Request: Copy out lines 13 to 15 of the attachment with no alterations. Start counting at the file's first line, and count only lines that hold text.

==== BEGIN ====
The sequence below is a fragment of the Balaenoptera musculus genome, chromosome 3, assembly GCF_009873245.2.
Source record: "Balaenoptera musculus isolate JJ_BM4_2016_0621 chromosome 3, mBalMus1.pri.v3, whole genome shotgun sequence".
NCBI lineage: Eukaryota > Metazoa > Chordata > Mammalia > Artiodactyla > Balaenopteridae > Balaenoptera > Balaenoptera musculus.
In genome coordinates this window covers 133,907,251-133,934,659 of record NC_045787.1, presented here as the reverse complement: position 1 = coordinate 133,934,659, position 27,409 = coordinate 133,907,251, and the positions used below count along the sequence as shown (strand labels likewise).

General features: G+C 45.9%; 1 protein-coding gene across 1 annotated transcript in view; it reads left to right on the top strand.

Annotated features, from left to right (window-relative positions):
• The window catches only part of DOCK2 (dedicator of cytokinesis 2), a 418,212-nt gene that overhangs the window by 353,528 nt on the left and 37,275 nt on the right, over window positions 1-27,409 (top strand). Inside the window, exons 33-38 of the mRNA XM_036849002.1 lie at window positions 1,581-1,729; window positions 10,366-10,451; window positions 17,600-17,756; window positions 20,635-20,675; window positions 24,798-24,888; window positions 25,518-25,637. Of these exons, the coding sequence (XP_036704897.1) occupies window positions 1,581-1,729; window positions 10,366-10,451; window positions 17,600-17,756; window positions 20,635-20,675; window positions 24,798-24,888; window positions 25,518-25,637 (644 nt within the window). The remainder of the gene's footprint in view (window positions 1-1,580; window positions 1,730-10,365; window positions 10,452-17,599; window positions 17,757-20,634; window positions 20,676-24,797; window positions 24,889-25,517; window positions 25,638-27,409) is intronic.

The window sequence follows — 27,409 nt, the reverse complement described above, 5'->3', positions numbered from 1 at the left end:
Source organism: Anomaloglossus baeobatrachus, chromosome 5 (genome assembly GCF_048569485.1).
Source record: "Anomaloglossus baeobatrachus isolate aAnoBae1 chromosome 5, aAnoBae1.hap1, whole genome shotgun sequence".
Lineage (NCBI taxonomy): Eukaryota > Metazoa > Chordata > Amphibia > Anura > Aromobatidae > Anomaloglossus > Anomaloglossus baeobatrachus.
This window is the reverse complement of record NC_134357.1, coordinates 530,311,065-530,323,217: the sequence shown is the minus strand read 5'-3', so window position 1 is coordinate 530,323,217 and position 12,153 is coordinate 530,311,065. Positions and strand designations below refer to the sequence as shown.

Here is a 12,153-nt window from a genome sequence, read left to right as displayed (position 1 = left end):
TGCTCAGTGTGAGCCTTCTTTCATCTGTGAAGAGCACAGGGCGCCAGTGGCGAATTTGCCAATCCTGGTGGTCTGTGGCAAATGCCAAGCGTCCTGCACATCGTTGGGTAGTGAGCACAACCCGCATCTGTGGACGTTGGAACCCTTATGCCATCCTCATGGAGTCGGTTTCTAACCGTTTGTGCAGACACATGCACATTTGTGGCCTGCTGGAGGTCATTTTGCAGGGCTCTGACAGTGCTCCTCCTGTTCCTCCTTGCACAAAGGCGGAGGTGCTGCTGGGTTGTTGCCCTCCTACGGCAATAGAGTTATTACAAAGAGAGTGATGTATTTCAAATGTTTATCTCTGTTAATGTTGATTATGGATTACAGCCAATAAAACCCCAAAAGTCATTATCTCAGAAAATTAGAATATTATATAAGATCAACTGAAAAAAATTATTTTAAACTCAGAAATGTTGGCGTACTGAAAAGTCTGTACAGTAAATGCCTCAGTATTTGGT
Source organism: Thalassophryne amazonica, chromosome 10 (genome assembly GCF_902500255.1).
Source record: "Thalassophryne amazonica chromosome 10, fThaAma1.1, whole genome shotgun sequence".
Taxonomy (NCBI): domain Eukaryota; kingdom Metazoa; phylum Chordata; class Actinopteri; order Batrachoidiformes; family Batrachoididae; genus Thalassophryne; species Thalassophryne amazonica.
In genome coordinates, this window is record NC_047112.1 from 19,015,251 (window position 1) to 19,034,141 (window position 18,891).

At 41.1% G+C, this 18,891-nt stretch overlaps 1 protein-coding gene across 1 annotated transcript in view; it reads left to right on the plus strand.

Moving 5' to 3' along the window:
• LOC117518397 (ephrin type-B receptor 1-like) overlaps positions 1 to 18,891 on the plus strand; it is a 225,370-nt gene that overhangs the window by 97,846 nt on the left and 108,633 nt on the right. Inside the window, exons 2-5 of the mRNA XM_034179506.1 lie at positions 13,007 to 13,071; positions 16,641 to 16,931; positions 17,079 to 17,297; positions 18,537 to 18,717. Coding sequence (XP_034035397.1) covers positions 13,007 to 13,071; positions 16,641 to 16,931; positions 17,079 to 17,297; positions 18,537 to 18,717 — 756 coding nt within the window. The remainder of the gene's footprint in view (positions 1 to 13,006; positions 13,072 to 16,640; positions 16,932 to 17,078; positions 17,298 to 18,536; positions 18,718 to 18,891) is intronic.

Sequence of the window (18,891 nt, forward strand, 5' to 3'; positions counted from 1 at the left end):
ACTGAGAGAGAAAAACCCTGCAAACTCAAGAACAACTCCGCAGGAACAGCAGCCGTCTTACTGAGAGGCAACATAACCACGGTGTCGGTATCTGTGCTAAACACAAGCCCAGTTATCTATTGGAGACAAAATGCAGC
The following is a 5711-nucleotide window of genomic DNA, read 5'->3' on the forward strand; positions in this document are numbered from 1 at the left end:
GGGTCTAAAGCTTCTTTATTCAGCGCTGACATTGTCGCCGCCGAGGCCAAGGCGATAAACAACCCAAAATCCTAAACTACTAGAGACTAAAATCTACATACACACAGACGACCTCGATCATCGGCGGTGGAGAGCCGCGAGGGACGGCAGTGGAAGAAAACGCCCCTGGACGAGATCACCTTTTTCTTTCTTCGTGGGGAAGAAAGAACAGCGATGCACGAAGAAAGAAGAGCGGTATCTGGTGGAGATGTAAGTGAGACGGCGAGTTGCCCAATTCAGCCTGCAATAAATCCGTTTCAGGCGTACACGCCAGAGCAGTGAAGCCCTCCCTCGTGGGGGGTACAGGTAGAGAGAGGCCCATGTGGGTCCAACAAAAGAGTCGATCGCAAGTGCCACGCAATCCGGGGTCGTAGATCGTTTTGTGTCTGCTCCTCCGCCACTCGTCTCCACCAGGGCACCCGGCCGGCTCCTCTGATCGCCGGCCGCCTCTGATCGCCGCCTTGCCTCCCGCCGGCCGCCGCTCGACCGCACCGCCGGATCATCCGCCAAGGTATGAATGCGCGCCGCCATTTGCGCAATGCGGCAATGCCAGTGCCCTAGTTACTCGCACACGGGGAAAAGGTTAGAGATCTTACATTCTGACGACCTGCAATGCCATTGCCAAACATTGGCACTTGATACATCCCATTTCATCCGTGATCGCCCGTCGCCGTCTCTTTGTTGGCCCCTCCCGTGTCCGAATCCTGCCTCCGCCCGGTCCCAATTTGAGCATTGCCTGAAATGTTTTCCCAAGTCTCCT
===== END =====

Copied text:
Here is a 12,153-nt window from a genome sequence, read left to right as displayed (position 1 = left end):
TGCTCAGTGTGAGCCTTCTTTCATCTGTGAAGAGCACAGGGCGCCAGTGGCGAATTTGCCAATCCTGGTGGTCTGTGGCAAATGCCAAGCGTCCTGCACATCGTTGGGTAGTGAGCACAACCCGCATCTGTGGACGTTGGAACCCTTATGCCATCCTCATGGAGTCGGTTTCTAACCGTTTGTGCAGACACATGCACATTTGTGGCCTGCTGGAGGTCATTTTGCAGGGCTCTGACAGTGCTCCTCCTGTTCCTCCTTGCACAAAGGCGGAGGTGCTGCTGGGTTGTTGCCCTCCTACGGCAATAGAGTTATTACAAAGAGAGTGATGTATTTCAAATGTTTATCTCTGTTAATGTTGATTATGGATTACAGCCAATAAAACCCCAAAAGTCATTATCTCAGAAAATTAGAATATTATATAAGATCAACTGAAAAAAATTATTTTAAACTCAGAAATGTTGGCGTACTGAAAAGTCTGTACAGTAAATGCCTCAGTATTTGGT
Source organism: Thalassophryne amazonica, chromosome 10 (genome assembly GCF_902500255.1).